Innogen researchers are working on a recycling project with Deep Branch Biotechnology that produces sustainable protein for animal feed from carbon dioxide. The company has recently secured European Innovation Council (EIC) Accelerator funding of €2.5 million to scale up production.
The REACT-FIRST project is pioneering a process to convert industrial emissions into a novel protein source for animal feed. The EIC funding will go towards building a new facility at the Netherlands-based Brightlands Chemelot Campus to scale up the production process. Deep Branch expects the site to be operational in 2021.
By using microbes to convert carbon dioxide from industrial emissions into a new type of protein, called Proton, Deep Branch has developed a low carbon animal feed with a nutritional profile that is comparable with fishmeal, the gold-standard protein source in aquafeed. However, unlike fishmeal, Proton can be produced year-round, reducing the impact of any seasonal fluctuations in price or yield.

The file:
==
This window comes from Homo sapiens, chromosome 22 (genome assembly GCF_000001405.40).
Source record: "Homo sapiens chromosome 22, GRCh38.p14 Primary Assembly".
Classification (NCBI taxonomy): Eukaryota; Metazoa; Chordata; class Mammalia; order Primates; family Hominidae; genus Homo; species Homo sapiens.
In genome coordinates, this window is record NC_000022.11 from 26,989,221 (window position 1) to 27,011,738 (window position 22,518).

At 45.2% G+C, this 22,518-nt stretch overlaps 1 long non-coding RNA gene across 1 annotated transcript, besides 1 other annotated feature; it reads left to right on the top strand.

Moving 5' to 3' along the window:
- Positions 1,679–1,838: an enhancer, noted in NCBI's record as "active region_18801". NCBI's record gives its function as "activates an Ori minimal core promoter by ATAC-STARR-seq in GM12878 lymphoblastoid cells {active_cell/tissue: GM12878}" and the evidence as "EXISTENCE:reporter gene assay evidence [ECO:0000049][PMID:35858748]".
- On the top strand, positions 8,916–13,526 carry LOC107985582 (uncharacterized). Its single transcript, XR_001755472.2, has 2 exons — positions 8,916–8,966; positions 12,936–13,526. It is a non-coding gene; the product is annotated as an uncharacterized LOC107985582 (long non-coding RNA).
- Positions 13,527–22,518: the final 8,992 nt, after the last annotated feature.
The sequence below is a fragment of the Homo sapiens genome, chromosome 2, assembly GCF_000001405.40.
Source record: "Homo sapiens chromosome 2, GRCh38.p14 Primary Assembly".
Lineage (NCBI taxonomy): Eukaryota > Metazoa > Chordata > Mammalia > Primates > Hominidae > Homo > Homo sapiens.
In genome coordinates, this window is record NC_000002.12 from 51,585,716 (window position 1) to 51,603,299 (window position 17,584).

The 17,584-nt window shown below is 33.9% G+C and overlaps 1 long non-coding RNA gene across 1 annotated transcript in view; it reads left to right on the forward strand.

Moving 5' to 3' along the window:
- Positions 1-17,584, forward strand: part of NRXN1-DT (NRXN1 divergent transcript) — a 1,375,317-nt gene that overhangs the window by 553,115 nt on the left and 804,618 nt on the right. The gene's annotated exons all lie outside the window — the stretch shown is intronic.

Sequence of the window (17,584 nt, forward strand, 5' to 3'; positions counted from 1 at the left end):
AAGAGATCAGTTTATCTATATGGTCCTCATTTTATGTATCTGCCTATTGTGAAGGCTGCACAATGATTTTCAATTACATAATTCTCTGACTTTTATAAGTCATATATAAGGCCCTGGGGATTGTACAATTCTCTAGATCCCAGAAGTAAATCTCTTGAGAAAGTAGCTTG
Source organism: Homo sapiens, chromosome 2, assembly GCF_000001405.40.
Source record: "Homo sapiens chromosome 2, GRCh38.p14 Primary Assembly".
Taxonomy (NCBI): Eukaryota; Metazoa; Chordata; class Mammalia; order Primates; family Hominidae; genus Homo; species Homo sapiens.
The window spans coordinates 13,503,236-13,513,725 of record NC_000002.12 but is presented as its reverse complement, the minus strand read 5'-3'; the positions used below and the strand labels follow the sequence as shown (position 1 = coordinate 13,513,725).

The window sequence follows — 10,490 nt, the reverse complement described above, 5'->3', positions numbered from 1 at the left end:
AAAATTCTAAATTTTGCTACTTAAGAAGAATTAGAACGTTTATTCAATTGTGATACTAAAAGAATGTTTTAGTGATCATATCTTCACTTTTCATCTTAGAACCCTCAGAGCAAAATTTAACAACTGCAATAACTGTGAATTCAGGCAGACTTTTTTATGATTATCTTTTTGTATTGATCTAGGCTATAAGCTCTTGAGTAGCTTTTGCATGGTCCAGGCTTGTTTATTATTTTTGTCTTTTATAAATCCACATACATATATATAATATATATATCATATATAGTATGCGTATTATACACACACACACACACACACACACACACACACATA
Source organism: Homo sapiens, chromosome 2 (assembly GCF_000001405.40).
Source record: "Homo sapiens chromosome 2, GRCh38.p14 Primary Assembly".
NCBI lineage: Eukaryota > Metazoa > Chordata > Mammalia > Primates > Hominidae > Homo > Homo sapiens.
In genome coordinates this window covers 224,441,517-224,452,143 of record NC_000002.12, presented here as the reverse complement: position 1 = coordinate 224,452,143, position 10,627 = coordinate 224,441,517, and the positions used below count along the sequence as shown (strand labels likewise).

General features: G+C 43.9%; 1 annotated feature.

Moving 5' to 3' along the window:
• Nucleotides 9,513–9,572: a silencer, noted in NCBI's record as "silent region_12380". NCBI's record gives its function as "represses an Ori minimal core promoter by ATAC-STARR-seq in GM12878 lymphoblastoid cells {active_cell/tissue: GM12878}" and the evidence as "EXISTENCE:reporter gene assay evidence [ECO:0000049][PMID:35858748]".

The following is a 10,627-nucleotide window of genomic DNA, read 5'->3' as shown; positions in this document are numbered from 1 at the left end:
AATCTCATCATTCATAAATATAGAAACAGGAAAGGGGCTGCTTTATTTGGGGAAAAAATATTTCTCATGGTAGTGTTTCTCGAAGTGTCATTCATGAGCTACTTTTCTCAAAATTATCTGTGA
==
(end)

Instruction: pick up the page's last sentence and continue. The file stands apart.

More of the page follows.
The REACT-FIRST project, supported by Innovate UK, brings together 10 consortium partners from industry and academia that share a commitment to tackling the global climate crisis and achieving net zero carbon emissions in the food production industry. The new funding will enable Deep Branch to scale up the production of sustainable animal feed and expedite performance testing on fish and poultry.
Innogen members Alan Raybould and Joyce Tait will be assessing the economic, societal and environmental benefits of proton and offering guidance to consortium partners on how to innovate responsibly and engage with relevant stakeholders to ensure wider acceptance of the technology.